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Old 06-15-2015, 11:34 AM   #1
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First Time Towing a 5th Wheel

Good morning, I am a newbie at towing a 5th wheel trailer and I'm having some issues. I have a 2012 F350 Dually Powerstroke pulling a Voltage 3970 totaling about 18K right now. It has plenty of power and pulls up the hills in 6th gear sometimes so no problem there. I am getting what is referred to as chucking and bouncing. I have a Trailair system which I started with about 80psi. When going over a bridge or a concrete highway where there are sections, it began to oscillate forward and back until I hit the brakes. Also when I hit a really big bump, it took a deep dive and bounced until I hit the brakes. I stopped and aired up the Trailair to 95psi(the recommended fill mark) and that helped everything quite a bit. I'm still not happy with the stock rancho FX4 package shocks so I ordered some adjustable XL9000 shocks. Overall it is very stable with the dually, but the bouncing has to go. I should point out that the trailer is riding high by about 4" in the front. My hitch is as low as it will go so all I can do is raise the pin box a couple inches.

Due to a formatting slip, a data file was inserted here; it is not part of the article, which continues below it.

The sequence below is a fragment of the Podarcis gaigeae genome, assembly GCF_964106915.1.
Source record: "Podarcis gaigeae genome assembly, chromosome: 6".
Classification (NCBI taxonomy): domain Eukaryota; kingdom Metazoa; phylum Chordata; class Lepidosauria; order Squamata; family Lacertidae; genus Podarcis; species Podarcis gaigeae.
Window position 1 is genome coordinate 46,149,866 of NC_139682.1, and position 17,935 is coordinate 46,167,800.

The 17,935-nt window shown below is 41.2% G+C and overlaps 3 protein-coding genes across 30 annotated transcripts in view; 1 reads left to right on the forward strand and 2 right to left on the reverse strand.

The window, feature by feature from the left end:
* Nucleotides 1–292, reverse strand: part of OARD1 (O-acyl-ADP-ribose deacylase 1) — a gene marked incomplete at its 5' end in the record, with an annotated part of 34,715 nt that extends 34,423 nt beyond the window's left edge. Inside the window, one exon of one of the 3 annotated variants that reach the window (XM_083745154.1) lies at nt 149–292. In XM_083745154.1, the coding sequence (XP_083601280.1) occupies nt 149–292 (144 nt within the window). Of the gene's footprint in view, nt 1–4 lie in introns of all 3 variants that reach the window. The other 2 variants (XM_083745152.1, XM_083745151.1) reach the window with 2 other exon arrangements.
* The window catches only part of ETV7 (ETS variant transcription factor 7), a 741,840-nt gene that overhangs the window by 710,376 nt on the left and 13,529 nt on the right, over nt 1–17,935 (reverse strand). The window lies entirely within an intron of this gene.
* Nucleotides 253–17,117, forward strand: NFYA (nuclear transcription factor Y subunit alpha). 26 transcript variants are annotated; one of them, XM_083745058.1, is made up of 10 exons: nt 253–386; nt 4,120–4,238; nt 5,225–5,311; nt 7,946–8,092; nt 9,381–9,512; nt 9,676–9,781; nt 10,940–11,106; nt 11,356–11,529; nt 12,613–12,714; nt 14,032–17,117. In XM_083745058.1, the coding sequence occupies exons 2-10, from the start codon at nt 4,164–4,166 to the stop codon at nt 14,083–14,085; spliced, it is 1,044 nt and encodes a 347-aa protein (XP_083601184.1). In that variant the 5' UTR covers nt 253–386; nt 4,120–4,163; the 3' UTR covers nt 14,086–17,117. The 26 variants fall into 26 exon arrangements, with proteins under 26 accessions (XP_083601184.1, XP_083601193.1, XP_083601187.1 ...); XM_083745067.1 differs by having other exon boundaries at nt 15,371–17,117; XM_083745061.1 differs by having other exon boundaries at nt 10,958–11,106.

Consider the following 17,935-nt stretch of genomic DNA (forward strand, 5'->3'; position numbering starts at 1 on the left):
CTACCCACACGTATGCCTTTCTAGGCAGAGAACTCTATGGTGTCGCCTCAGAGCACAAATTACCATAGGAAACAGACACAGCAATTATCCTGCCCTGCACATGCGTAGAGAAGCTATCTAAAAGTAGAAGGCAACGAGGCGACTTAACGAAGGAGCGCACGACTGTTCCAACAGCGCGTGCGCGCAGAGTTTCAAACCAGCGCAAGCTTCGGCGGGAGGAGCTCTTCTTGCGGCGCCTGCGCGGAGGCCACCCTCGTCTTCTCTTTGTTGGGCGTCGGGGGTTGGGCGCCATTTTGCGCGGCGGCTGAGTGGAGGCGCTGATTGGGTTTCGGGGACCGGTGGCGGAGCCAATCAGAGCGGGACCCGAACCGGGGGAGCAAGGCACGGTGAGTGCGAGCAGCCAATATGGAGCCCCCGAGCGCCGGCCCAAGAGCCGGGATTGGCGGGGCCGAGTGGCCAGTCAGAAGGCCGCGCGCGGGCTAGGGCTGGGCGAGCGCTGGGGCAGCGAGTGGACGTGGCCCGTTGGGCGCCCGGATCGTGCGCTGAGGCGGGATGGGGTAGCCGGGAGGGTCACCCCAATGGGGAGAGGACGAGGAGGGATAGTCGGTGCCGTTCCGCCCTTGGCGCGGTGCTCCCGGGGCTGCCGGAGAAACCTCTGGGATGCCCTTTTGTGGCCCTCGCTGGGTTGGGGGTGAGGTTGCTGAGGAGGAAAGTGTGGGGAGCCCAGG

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Old 06-15-2015, 11:44 AM   #2
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Get your trailer as close to level as you can. You actually may be getting too much air in the TrailAire hitch. The upper and lower jaws should be parallel. Don't pay too much attention to the arrow mark on the shock (all advice received from Lippert tech). I also added two more shocks to mine to further dampen mine. The thing I did that made the biggest difference for me was removing all but three of my leaf springs and installing 8" airbags. Fully adjustable based on load. I-69 here in Michigan is tolerable with this setup.
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Old 06-15-2015, 11:49 AM   #3
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I'm riding a tad high with my Voltage 3200 & F-450 too... and there's not much that can be done about it. As you say, the hitch is at its lowest setting, and my Pin Box can't be adjusted anymore either. I've pulled it across the country that way 4 times now, and no issues.

As for your chucking, that sounds as if you're getting more than you should. My F-450 is a little 'beefier' in the rear, but not by much. As for those bridges... yeah, there's not much you can do there except adjust your speed. Just like a sine wave, there's a certain speed where everything will move 'in time', just like the beat of a song. Depending on how wide the sections are on each bridge, and how much 'wave' there is in those sections... the speeds will be different.